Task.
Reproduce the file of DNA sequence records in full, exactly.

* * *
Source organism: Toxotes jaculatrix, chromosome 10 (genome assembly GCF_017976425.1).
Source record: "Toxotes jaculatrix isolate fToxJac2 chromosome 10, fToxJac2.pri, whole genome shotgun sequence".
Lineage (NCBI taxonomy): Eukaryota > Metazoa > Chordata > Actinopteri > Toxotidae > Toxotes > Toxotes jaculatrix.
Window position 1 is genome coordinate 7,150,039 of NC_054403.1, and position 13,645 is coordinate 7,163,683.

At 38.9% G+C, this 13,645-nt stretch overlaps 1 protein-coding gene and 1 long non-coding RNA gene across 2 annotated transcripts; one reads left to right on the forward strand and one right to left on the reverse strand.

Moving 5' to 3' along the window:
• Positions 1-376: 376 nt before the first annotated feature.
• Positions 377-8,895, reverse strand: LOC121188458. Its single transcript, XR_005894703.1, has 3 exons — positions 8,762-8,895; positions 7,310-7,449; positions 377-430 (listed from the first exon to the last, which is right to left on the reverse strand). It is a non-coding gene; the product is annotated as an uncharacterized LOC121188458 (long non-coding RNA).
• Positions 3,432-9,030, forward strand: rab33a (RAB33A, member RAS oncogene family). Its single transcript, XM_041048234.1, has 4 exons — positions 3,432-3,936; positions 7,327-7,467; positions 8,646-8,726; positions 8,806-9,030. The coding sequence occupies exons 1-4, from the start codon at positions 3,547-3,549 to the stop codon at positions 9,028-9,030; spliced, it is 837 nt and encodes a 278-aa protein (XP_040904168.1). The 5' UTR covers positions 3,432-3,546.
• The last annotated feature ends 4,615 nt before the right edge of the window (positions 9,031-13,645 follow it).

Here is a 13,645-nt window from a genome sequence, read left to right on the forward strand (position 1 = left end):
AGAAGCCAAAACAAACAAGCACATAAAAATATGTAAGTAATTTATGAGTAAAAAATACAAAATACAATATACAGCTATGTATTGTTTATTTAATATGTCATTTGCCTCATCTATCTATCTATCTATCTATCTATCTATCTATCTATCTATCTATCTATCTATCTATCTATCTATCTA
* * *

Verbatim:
Source organism: Toxotes jaculatrix, chromosome 10 (genome assembly GCF_017976425.1).
Source record: "Toxotes jaculatrix isolate fToxJac2 chromosome 10, fToxJac2.pri, whole genome shotgun sequence".
Lineage (NCBI taxonomy): Eukaryota > Metazoa > Chordata > Actinopteri > Toxotidae > Toxotes > Toxotes jaculatrix.
Window position 1 is genome coordinate 7,150,039 of NC_054403.1, and position 13,645 is coordinate 7,163,683.

At 38.9% G+C, this 13,645-nt stretch overlaps 1 protein-coding gene and 1 long non-coding RNA gene across 2 annotated transcripts; one reads left to right on the forward strand and one right to left on the reverse strand.

Moving 5' to 3' along the window:
• Positions 1-376: 376 nt before the first annotated feature.
• Positions 377-8,895, reverse strand: LOC121188458. Its single transcript, XR_005894703.1, has 3 exons — positions 8,762-8,895; positions 7,310-7,449; positions 377-430 (listed from the first exon to the last, which is right to left on the reverse strand). It is a non-coding gene; the product is annotated as an uncharacterized LOC121188458 (long non-coding RNA).
• Positions 3,432-9,030, forward strand: rab33a (RAB33A, member RAS oncogene family). Its single transcript, XM_041048234.1, has 4 exons — positions 3,432-3,936; positions 7,327-7,467; positions 8,646-8,726; positions 8,806-9,030. The coding sequence occupies exons 1-4, from the start codon at positions 3,547-3,549 to the stop codon at positions 9,028-9,030; spliced, it is 837 nt and encodes a 278-aa protein (XP_040904168.1). The 5' UTR covers positions 3,432-3,546.
• The last annotated feature ends 4,615 nt before the right edge of the window (positions 9,031-13,645 follow it).

Here is a 13,645-nt window from a genome sequence, read left to right on the forward strand (position 1 = left end):
AGAAGCCAAAACAAACAAGCACATAAAAATATGTAAGTAATTTATGAGTAAAAAATACAAAATACAATATACAGCTATGTATTGTTTATTTAATATGTCATTTGCCTCATCTATCTATCTATCTATCTATCTATCTATCTATCTATCTATCTATCTATCTATCTATCTATCTATCTA